Most long running events are viable because they continue to offer value, making enough money (or otherwise generating sufficient benefits ) to prompt their owners to continue onward with them. These events are supported with strong project plans, sufficient revenue, well-managed costs, the right content, competent staff – and they are proven to be profitable. These events can be considered to have “brains” in that they are well-run machines, and probably generate expected outcomes. Typically, these events have a formula of some kind that can be replicated in different locales, spanning different content topics.
As we return to running face to face events, we must remind ourselves that our events need more than the intelligent execution of a “brain” that focuses upon the logical reason for the event’s existence. They also need a “heart” that embraces the emotional attraction and ‘pull’ of the event. It is my contention that of all the events that exist- only 5% represent events that people really want to attend. That’s a mere one event out of every twenty. The others fall into a range of categories: “I have to attend’, ‘I don’t know why I am attending’, ‘this is my first time attending’, etc.).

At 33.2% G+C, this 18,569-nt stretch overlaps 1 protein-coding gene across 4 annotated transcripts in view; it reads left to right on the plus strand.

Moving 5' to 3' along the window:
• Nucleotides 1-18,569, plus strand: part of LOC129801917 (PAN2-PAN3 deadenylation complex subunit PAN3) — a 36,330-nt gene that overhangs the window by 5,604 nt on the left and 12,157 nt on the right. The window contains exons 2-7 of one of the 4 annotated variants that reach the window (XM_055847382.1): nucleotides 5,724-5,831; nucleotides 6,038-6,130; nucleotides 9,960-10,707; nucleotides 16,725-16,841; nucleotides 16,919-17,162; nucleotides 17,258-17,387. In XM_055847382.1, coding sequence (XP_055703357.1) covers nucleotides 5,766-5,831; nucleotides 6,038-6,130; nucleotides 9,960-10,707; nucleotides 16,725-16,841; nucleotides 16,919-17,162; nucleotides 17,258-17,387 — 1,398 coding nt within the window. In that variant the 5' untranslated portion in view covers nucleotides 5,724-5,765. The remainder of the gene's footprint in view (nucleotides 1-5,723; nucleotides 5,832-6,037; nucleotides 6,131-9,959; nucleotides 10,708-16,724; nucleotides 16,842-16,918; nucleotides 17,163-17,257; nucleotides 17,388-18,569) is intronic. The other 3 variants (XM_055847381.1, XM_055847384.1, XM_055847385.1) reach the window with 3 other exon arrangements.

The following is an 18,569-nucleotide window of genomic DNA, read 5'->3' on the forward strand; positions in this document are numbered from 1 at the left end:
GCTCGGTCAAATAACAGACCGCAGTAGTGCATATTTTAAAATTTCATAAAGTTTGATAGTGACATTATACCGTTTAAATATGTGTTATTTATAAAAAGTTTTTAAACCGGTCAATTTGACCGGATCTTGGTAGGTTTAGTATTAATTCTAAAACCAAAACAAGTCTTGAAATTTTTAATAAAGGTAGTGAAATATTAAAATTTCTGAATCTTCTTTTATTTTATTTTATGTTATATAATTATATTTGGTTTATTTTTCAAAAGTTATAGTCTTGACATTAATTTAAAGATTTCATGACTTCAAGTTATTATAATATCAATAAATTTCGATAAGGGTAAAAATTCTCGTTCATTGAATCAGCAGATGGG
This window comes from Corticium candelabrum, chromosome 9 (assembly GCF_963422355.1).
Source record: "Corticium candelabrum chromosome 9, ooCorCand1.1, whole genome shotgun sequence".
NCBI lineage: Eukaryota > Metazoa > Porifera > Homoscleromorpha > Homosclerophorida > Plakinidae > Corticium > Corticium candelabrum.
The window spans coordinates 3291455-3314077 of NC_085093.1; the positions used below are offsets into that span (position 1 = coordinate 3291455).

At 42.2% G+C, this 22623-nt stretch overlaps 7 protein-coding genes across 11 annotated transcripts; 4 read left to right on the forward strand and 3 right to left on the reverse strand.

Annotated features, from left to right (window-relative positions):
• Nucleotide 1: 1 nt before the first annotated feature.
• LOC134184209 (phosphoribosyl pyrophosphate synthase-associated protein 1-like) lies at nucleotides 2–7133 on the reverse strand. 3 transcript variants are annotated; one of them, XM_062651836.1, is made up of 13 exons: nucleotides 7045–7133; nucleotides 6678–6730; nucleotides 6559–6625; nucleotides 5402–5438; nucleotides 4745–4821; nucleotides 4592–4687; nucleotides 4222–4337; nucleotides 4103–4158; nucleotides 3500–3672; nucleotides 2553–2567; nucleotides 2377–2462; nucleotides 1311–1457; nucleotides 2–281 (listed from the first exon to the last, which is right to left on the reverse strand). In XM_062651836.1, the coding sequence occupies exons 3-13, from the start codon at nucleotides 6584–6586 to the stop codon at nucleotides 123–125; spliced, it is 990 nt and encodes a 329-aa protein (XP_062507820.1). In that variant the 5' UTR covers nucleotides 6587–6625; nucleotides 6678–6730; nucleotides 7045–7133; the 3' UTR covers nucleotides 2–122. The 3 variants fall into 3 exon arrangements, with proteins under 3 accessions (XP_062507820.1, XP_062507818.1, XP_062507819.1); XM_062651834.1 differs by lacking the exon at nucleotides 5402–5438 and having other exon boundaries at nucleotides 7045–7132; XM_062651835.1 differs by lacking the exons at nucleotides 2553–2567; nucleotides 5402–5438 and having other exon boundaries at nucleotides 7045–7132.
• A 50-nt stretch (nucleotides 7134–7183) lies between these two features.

I am fascinated by this topic, because I think it’s one which is frequently overlooked. The focus is ‘pumping them out’ versus ‘why these events should exist”. If you are interested in looking to see whether your event has a heart, then I challenge you to dig deeper in your analysis.
Here are some examples of the questions you should ask to determine whether your event has a heart:
- Do you personally know any of the visitors attending your event?
- Do you get jazzed up when spending time with your customers at your events
- Do you look forward to your events?
If you answered “no” to any of the above questions above, then it may mean that your event doesn’t jazz up your customers either.
If we want to be in this business, we’d be well advised to handle the things that are completely within our control. Disconnection from our customers and our events is one of a few symptoms which may indicate that your event does not yet have the requisite heart. With all the challenges confronting the operation of face-to-face events during the upcoming couple of years I suggest we do our utmost to make sure that people want to come to our events. There should be a connection – with our attendees and sponsors caring about us, the event organizers. If it has a heart, you already know.
Without a heart, I don’t see how your event can succeed in the long term.
Something to ponder.